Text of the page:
The Odessa City Council will review an economic development agreement that will allow Nacero, Inc. to proceed with construction of a proposed $6.5-$7 billion natural gas processing and production facility.
Construction could begin by the end of the year on the project that will create at least 3,500 construction jobs and then 350 permanent jobs in Ector County.
The agreement will allow the Odessa Development Corporation to provide a $20 million grant incentive to help Nacero, a Houston-based gas manufacturing company construct the new Penwell facility, according to the proposed agreement.
Those funds will be paid out over 10 years if the company maintains compliance with all terms and conditions included in the negotiated contract, Wesley Burnett, director of economic development for the Odessa Chamber of Commerce, previously told council. In order to receive the grant, Nacero must meet several benchmarks, which include having in place no less than 310 Full-Time Equivalent Jobs in year 6, increasing to 330 in year 7 and maintained at 330 through year 10.
Other agreement terms include:
>> Nacero shall exercise its commercially reasonable efforts to advertise for bids with notice to local contractors.
>> Company shall exercise its commercially reasonable efforts to employ Odessa residents and to advertise the availability of job openings, taking into consideration cost and the requirements for the job.
>> For purposes of determining new jobs created or existing jobs retained, individual owners of 20 percent or more ownership of the company shall not be counted.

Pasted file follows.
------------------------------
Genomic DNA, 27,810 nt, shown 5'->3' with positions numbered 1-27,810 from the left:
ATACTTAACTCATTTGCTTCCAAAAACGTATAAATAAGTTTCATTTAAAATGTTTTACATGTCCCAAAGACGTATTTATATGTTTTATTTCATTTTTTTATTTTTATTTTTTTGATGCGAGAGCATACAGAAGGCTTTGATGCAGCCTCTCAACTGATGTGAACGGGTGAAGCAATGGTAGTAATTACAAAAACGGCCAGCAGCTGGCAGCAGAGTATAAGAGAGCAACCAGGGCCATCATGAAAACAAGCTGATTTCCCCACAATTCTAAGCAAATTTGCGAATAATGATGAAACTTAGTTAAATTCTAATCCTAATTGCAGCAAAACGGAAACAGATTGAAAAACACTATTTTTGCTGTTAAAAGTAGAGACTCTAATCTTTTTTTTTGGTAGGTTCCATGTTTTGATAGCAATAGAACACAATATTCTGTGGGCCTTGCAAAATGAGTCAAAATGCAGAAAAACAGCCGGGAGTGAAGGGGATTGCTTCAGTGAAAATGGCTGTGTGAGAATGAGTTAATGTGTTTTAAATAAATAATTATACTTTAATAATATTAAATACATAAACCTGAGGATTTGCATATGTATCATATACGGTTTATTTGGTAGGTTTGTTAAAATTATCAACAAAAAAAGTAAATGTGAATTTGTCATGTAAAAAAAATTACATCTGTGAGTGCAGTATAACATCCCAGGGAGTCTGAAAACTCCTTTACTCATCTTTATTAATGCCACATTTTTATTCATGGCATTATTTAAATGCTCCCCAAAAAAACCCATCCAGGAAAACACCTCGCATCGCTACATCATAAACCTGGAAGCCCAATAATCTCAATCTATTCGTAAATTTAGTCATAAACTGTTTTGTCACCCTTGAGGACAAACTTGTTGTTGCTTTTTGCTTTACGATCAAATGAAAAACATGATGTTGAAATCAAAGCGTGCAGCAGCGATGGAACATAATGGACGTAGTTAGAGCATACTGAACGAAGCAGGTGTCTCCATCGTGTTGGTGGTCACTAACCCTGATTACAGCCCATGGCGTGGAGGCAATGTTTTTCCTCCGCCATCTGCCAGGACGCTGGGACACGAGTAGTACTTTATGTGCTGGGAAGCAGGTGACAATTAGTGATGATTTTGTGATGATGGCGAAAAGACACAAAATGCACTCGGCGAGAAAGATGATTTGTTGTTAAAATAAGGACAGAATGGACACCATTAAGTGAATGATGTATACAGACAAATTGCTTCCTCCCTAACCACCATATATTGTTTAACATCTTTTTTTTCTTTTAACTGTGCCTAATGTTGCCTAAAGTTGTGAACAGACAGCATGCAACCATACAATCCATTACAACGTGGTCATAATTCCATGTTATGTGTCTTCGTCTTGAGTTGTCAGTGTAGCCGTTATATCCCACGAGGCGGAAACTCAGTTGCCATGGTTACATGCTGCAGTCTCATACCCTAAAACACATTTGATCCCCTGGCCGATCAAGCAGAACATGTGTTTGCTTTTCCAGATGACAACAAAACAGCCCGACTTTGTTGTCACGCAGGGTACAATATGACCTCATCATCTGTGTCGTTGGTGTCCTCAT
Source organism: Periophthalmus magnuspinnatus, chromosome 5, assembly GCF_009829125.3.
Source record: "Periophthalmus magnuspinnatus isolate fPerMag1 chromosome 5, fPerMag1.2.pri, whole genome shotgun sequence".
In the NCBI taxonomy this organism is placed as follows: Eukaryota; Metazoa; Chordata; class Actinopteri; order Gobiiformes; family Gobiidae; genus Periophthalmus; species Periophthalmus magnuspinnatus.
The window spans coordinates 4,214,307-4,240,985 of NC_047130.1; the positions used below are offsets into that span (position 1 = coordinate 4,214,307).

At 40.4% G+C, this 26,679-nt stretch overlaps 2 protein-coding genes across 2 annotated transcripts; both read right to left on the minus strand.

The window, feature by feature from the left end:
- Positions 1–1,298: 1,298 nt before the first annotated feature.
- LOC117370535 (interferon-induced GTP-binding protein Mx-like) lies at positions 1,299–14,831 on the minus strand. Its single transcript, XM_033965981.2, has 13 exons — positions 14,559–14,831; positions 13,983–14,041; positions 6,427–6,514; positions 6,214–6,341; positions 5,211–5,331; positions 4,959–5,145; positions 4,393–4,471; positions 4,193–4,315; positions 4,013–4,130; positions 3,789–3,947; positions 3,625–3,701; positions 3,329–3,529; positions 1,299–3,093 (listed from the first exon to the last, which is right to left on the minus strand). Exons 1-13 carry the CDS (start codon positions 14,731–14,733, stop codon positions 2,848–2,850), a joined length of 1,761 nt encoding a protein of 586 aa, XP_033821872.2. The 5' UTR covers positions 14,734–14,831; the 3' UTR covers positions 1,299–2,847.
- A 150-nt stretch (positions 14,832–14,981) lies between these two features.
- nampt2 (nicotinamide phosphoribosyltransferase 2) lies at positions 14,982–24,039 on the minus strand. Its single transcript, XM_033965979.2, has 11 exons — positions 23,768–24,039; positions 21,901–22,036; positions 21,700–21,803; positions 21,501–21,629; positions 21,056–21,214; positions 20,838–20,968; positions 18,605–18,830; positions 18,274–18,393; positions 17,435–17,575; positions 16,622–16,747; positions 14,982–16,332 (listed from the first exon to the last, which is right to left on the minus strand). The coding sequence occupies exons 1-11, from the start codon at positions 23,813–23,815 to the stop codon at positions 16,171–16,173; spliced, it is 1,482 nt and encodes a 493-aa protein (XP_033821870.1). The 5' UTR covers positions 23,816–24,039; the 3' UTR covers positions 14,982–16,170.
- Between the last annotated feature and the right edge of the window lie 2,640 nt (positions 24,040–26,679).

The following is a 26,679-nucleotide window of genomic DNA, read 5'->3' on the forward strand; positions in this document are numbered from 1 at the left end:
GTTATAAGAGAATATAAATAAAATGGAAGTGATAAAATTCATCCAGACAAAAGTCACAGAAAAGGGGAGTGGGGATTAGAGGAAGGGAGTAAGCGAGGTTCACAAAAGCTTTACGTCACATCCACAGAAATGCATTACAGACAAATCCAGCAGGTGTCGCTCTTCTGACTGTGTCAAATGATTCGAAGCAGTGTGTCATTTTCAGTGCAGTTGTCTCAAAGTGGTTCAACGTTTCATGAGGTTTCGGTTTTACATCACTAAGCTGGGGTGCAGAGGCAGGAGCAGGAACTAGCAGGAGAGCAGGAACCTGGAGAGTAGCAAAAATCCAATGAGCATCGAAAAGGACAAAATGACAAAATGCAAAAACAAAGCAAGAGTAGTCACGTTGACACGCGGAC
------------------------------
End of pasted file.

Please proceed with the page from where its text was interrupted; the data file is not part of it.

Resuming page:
>> A Full-Time Equivalent Job (“FTE”) is defined as a job requiring a minimum of 1,820 hours of work per year, including allowance for vacation and sick leave. The FTE calculation may be used to calculate the number of jobs.
>> For purposes of determining new jobs created, a non-Odessa employee of Company or a wholly owned subsidiary of Company that transfers to the project site shall be counted as a new job.
>> Job retention is defined as a job which would have been eliminated without financial assistance. In addition, such payments must be for economic development and not simply as a subsidy to support a failing business.
The company plans to use a more environmentally-friendly process to convert natural gas to methanol, and methanol to gasoline, Nacero officials explained to city council in April.
This is a unique large-scale energy project that produces zero-sulfur gasoline from natural gas using an environmentally superior process with a smaller carbon footprint compared to traditional gasoline production processes, they said during the presentation.
Nacero’s new manufacturing plant will be built in two phases, the news release detailed. Phase one will produce 70,000 barrels per day of gasoline component, which will be ready for blending.
Phase two will increase that capacity to 100,000 barrels per day.
All of the plant’s electricity will come from renewable sources, much of which will be produced on-site from solar panels co-located with the manufacturing facilities on Nacero’s 2,600-acre site, which will sit on the Penwell land originally slated for the failed FutureGen and then Summit endeavors, officials have said.
The plant will be the first in the U.S. to make gasoline from natural gas and the first in the world to do so with carbon capture and sequestration. Sequestered CO2 will be transported via an existing on-site pipeline.
Council on Tuesday will also discuss reallocating $90,000 of CDBG Coronavirus funds and put in into the city’s mortgage/rent/utility assistance program.